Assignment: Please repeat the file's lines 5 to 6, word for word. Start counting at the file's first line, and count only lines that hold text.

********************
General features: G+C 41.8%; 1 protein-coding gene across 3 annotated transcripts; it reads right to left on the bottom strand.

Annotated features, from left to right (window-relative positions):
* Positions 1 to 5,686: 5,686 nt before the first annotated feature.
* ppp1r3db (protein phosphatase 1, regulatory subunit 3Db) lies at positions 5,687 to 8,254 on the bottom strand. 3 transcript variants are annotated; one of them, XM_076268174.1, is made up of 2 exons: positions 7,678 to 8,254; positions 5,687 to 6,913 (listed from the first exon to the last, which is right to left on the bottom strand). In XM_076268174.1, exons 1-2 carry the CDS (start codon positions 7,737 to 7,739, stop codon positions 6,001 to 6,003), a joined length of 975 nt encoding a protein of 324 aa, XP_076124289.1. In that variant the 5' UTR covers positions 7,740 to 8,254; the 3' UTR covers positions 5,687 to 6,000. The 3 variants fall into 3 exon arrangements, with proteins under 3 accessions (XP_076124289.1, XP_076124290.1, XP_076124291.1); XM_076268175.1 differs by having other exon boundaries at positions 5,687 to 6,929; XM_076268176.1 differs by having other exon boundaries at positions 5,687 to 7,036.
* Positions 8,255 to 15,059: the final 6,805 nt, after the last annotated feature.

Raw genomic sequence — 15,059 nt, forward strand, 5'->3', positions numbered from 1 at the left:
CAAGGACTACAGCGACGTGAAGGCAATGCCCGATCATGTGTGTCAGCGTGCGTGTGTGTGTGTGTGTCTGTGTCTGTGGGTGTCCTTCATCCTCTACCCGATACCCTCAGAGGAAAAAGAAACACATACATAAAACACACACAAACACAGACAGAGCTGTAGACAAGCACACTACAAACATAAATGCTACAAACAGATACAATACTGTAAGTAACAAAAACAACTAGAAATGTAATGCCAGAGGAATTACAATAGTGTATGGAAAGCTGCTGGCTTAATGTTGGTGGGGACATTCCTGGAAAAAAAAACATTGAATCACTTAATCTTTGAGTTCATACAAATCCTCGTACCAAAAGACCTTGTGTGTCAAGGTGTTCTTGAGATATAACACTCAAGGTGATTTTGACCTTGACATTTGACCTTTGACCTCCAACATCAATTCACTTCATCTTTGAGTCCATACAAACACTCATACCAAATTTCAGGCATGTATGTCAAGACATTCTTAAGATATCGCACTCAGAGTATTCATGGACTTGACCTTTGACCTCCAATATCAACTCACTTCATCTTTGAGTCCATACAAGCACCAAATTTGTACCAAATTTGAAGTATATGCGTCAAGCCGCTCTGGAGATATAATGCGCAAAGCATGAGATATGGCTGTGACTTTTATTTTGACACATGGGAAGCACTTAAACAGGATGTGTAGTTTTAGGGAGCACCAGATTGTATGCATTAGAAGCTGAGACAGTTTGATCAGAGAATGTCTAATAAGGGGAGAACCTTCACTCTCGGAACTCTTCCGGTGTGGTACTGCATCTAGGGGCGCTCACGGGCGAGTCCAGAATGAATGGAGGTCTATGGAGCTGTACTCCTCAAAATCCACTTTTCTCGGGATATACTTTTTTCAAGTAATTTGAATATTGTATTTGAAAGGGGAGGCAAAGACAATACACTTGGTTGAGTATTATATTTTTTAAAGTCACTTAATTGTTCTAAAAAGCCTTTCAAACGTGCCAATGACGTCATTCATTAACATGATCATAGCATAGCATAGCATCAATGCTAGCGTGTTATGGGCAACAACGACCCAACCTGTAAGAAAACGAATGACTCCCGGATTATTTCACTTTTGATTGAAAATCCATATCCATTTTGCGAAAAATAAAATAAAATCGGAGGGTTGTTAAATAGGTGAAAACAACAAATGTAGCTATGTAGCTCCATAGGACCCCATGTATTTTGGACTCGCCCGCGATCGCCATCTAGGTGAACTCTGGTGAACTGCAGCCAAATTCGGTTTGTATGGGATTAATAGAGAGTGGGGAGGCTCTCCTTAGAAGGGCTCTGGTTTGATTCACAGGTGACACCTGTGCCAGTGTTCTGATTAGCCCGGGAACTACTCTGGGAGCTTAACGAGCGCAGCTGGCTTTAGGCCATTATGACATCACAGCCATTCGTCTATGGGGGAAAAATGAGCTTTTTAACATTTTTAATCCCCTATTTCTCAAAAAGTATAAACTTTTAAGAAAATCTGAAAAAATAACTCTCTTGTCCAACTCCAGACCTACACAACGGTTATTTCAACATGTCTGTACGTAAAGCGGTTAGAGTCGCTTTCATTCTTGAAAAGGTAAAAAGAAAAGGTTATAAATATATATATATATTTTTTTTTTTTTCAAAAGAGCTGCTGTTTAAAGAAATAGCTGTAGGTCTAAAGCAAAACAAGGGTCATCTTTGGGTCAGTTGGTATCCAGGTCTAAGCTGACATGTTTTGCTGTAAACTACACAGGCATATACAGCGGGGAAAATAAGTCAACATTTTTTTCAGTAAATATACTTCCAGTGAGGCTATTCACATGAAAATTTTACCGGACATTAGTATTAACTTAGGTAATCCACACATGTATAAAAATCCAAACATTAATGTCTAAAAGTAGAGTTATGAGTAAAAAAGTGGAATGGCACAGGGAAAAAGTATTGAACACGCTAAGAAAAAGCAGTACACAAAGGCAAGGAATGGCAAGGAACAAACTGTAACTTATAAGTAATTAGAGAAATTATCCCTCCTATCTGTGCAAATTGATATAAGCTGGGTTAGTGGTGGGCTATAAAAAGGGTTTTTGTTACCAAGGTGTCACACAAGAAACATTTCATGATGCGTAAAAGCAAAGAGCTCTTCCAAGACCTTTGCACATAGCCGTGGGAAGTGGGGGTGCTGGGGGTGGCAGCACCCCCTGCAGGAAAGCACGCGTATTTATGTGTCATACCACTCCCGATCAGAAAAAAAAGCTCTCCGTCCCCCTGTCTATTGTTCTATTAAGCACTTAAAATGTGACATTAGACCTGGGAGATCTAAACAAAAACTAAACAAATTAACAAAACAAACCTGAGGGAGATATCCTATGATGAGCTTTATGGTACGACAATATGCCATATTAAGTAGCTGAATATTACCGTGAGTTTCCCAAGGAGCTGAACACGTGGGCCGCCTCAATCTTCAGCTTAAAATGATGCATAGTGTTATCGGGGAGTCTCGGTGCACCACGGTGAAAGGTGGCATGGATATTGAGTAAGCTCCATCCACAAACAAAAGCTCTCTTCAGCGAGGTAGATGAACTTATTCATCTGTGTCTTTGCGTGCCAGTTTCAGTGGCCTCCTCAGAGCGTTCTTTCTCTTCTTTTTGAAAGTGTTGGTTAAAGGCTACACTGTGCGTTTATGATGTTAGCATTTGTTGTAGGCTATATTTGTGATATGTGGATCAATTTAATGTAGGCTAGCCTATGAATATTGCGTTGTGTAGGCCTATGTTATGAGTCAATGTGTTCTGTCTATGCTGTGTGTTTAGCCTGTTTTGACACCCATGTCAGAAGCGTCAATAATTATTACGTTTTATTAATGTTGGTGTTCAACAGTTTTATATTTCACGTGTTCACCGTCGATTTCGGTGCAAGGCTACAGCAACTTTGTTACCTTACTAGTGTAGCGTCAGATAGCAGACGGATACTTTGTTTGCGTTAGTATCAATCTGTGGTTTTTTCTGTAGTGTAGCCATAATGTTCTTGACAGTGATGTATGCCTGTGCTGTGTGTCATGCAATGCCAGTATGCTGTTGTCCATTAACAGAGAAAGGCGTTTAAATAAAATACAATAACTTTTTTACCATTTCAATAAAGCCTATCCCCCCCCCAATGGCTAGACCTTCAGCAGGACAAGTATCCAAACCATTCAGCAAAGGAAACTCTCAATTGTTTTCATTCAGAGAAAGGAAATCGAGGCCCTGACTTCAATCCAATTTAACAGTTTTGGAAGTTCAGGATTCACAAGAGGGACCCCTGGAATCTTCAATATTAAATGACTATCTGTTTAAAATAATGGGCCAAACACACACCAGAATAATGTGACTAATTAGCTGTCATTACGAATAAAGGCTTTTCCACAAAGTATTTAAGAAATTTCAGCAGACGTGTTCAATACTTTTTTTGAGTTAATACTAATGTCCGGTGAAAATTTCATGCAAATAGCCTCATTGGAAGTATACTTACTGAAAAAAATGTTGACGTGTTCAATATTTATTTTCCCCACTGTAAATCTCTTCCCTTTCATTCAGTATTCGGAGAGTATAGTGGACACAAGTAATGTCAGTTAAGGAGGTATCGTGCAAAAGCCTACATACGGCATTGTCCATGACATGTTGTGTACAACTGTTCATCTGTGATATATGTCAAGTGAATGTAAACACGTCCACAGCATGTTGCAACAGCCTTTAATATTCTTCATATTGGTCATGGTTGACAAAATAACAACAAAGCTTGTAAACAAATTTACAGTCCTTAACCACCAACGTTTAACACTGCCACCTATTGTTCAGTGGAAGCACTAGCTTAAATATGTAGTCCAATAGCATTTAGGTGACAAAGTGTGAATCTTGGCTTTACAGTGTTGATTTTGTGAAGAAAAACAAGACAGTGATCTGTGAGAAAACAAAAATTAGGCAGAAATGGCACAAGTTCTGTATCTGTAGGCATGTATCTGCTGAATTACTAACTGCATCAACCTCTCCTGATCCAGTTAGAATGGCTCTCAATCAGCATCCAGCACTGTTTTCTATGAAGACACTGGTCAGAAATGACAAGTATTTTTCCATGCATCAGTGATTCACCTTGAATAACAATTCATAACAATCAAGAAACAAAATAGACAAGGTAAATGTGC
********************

* Positions 8,255 to 15,059: the final 6,805 nt, after the last annotated feature.

Raw genomic sequence — 15,059 nt, forward strand, 5'->3', positions numbered from 1 at the left: